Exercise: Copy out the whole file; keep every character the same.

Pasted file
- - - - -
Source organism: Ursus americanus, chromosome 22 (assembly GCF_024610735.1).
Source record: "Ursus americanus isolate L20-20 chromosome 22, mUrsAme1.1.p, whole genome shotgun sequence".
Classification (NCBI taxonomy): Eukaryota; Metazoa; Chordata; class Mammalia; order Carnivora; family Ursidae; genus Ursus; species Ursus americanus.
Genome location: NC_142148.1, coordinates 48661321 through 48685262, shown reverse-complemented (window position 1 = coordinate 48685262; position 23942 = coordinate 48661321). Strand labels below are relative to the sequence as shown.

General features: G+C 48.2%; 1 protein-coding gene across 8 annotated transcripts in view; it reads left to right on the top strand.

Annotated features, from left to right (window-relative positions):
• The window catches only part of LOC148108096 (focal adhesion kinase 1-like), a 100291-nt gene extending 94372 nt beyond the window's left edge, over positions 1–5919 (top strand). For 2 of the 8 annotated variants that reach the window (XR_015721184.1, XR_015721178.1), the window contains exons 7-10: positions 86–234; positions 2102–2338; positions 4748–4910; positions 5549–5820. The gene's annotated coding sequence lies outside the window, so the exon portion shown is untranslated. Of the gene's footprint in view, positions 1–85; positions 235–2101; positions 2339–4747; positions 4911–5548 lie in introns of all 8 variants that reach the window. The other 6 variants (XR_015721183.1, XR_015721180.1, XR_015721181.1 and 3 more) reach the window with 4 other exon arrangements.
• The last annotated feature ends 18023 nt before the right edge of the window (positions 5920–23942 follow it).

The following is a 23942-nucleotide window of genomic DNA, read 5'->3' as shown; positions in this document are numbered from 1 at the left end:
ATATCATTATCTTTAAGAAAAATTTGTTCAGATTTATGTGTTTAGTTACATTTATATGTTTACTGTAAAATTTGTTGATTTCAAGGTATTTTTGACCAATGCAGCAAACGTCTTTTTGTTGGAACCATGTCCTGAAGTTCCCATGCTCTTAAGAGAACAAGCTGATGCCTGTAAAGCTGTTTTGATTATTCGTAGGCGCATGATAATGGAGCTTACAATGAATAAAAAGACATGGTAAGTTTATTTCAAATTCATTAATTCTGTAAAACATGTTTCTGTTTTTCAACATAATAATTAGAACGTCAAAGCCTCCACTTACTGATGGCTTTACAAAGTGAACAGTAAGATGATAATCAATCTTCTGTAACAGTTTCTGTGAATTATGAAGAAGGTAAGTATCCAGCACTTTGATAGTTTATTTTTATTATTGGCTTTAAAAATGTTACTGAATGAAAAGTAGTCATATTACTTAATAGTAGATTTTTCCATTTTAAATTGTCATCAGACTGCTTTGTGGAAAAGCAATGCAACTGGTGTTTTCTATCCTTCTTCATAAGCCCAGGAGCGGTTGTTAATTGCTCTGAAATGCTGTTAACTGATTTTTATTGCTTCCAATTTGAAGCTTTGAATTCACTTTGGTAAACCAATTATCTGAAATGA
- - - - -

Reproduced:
Source organism: Ursus americanus, chromosome 22 (assembly GCF_024610735.1).
Source record: "Ursus americanus isolate L20-20 chromosome 22, mUrsAme1.1.p, whole genome shotgun sequence".
Classification (NCBI taxonomy): Eukaryota; Metazoa; Chordata; class Mammalia; order Carnivora; family Ursidae; genus Ursus; species Ursus americanus.
Genome location: NC_142148.1, coordinates 48661321 through 48685262, shown reverse-complemented (window position 1 = coordinate 48685262; position 23942 = coordinate 48661321). Strand labels below are relative to the sequence as shown.

General features: G+C 48.2%; 1 protein-coding gene across 8 annotated transcripts in view; it reads left to right on the top strand.

Annotated features, from left to right (window-relative positions):
• The window catches only part of LOC148108096 (focal adhesion kinase 1-like), a 100291-nt gene extending 94372 nt beyond the window's left edge, over positions 1–5919 (top strand). For 2 of the 8 annotated variants that reach the window (XR_015721184.1, XR_015721178.1), the window contains exons 7-10: positions 86–234; positions 2102–2338; positions 4748–4910; positions 5549–5820. The gene's annotated coding sequence lies outside the window, so the exon portion shown is untranslated. Of the gene's footprint in view, positions 1–85; positions 235–2101; positions 2339–4747; positions 4911–5548 lie in introns of all 8 variants that reach the window. The other 6 variants (XR_015721183.1, XR_015721180.1, XR_015721181.1 and 3 more) reach the window with 4 other exon arrangements.
• The last annotated feature ends 18023 nt before the right edge of the window (positions 5920–23942 follow it).

The following is a 23942-nucleotide window of genomic DNA, read 5'->3' as shown; positions in this document are numbered from 1 at the left end:
ATATCATTATCTTTAAGAAAAATTTGTTCAGATTTATGTGTTTAGTTACATTTATATGTTTACTGTAAAATTTGTTGATTTCAAGGTATTTTTGACCAATGCAGCAAACGTCTTTTTGTTGGAACCATGTCCTGAAGTTCCCATGCTCTTAAGAGAACAAGCTGATGCCTGTAAAGCTGTTTTGATTATTCGTAGGCGCATGATAATGGAGCTTACAATGAATAAAAAGACATGGTAAGTTTATTTCAAATTCATTAATTCTGTAAAACATGTTTCTGTTTTTCAACATAATAATTAGAACGTCAAAGCCTCCACTTACTGATGGCTTTACAAAGTGAACAGTAAGATGATAATCAATCTTCTGTAACAGTTTCTGTGAATTATGAAGAAGGTAAGTATCCAGCACTTTGATAGTTTATTTTTATTATTGGCTTTAAAAATGTTACTGAATGAAAAGTAGTCATATTACTTAATAGTAGATTTTTCCATTTTAAATTGTCATCAGACTGCTTTGTGGAAAAGCAATGCAACTGGTGTTTTCTATCCTTCTTCATAAGCCCAGGAGCGGTTGTTAATTGCTCTGAAATGCTGTTAACTGATTTTTATTGCTTCCAATTTGAAGCTTTGAATTCACTTTGGTAAACCAATTATCTGAAATGA